In defence of long-form content
Pound & Grain's Jackson Murphy and Michelle Knight on why we shouldn't just let emoji conversations take over.
By Jackson Murphy and Michelle Knight
Stories have built and destroyed our belief systems, values, and cultures since the beginning of time. Today, storytelling is where brands go to grow. The online world is a global cultural structure that is hungry for content.
But what type of content is best to invest in – the short flirt or the committed friend? In a world where emojis are replacing sentences, is our old pal Long Content still invited to the party?
In 10 years, our attention spans have decreased from 12 minutes to five. Our ability to read lots of content has clearly been impacted. It would be naïve to think that our brains aren’t changing with the use of technology. A study done on comprehension found that people who only read text understood far more than those who read text integrated with video.
Contrary to those who say people don’t want to read long form, when it comes to social sharing, long content takes the cake. According to Buffer, articles with more than 2,500 words will garner the most social shares. Consumers are developing a unique taste and ability to ingest content and the menu is endless.
For brands, this means they need to feed the beast. The question is, does the beast prefer entrées, appetizers or the whole all-you-can-eat buffet? Brands need to keep users engaged, and understand the value of their time by watching the data. Long-form content is a friend of Google; it gives the brand an opportunity to create in-depth, rich content. On the other hand, if you pump out fluff, Google – and your audience – will avoid you like your aunty at the wedding who wants to have a three-hour conversation about her cat-children.
There are some true long-form soldiers that are winning the content war, providing memorable experiences designed to intrigue and reward. The CBC’s “Wild Canada” digital coffee table book, for example, lets you explore Canada in an interactive way. It cements the value of the full product and drives its audience from one screen to another.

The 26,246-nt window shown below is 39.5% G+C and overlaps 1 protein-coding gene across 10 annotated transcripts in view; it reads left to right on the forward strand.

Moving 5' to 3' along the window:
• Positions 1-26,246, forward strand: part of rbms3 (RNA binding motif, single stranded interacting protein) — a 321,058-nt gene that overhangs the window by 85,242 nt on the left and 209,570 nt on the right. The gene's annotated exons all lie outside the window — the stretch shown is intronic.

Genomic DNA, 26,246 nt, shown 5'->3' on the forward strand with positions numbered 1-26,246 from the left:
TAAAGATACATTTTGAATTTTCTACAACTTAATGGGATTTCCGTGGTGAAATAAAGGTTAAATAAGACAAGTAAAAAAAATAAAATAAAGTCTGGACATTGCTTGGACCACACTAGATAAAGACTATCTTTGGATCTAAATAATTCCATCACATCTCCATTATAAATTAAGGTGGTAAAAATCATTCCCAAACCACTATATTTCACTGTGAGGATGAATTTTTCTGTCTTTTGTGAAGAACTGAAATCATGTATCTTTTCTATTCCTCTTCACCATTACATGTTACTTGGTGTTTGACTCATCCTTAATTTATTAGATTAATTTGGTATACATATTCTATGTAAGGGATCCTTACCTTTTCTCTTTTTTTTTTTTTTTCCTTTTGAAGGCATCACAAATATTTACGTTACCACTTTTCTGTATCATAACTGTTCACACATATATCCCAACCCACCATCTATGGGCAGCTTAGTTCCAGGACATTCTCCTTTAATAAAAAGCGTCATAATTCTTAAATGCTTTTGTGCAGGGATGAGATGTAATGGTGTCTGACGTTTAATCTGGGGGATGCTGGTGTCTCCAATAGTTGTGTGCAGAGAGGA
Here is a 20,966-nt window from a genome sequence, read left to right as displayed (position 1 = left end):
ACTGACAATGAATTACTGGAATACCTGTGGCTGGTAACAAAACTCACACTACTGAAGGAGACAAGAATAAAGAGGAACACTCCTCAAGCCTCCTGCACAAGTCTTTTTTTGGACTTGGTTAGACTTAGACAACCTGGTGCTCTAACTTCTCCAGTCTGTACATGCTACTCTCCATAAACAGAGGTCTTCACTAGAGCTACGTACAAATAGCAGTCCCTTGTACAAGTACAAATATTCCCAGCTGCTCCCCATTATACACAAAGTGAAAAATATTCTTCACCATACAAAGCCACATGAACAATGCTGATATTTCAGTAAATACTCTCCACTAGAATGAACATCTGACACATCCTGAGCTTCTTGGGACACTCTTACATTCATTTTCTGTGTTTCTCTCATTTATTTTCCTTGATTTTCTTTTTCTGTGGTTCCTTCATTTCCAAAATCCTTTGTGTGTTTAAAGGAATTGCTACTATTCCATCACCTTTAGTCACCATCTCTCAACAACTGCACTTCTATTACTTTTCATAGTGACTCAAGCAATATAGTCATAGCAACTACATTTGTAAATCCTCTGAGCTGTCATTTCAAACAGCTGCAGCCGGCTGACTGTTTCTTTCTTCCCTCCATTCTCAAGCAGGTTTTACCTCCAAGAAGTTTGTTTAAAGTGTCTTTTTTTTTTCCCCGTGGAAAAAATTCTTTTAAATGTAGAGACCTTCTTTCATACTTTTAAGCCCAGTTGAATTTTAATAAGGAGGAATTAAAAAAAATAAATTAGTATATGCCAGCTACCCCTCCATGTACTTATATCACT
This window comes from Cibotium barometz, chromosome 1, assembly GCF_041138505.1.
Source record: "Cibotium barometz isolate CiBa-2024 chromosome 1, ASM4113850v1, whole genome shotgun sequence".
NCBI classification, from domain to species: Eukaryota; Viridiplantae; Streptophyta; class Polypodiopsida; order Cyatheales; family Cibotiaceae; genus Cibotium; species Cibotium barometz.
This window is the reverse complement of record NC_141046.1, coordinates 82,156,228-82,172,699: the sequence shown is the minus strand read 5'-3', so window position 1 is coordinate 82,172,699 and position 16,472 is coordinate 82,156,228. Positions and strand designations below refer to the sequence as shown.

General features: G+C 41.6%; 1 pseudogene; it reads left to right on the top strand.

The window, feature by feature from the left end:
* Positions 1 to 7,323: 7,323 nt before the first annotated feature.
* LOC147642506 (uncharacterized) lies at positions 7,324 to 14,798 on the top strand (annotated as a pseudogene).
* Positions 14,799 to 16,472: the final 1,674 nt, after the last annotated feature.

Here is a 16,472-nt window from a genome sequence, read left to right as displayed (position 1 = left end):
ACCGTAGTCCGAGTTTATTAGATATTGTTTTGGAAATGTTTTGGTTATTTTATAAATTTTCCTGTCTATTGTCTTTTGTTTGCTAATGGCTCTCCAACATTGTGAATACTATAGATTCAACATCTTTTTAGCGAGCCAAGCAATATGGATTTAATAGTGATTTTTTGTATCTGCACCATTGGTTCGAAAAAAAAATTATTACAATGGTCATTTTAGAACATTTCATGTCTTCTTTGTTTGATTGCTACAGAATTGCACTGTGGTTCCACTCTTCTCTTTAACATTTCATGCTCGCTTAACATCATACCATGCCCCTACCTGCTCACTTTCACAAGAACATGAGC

Then there’s Fallen.io, a short animated documentary that helps viewers understand the number of deaths during the six years of World War II. And Patagonia’s “The Fisherman’s Son” is designed to tell a story in the perfect context. It is of value – it is remembered and more importantly, shared. In the age of short-form content, these long-form content pieces are captivating attention.
Meanwhile, short form is, ironically, one area where more is generally better. The average lifespan of a tweet is 18 minutes! When done right, you will have engaged customers looking for more over a diverse mix of platforms, but it doesn’t require any deep investment from the audience. The unfortunate nature of short-form content is that it has such a high turnover rate and its virtual life is limited to such a short period of time that it needs to be repackaged, and shared again or risk missing a large percentage of its audience.
When it comes down to the crunch, great content relies on brand values. There is always an opportunity to build conversions with trust, or to count clicks through manipulation. Author and entrepreneur Seth Godin says, “In a world of zero marginal cost, being trusted is the single most urgent way to build a business. You don’t get trusted if you’re constantly measuring and tweaking and manipulating so that someone will buy from you.”
Creating content is about context. Know your audience, then mix the best long- and short-form content, measure and revise. The pace of culture is something both consumers and marketers struggle to keep up with, and yet the wheels keep turning, with new technologies, platforms and ideas. Own the content, join the conversation and design the culture. The secret is to get the right people who care about creating to make something they care about.
With content, size matters. But it’s not about the length, it’s all about the value. And with long-form content, you stand to establish expertise and trust.
Jackson Murphy is creative director and partner and Michelle Knight is a copywriter at Pound & Grain Digital
Correction: This article originally incorrectly stated that Pound & Grain’s Sandy Fleischer was the author.
Feature image courtesy of Shutterstock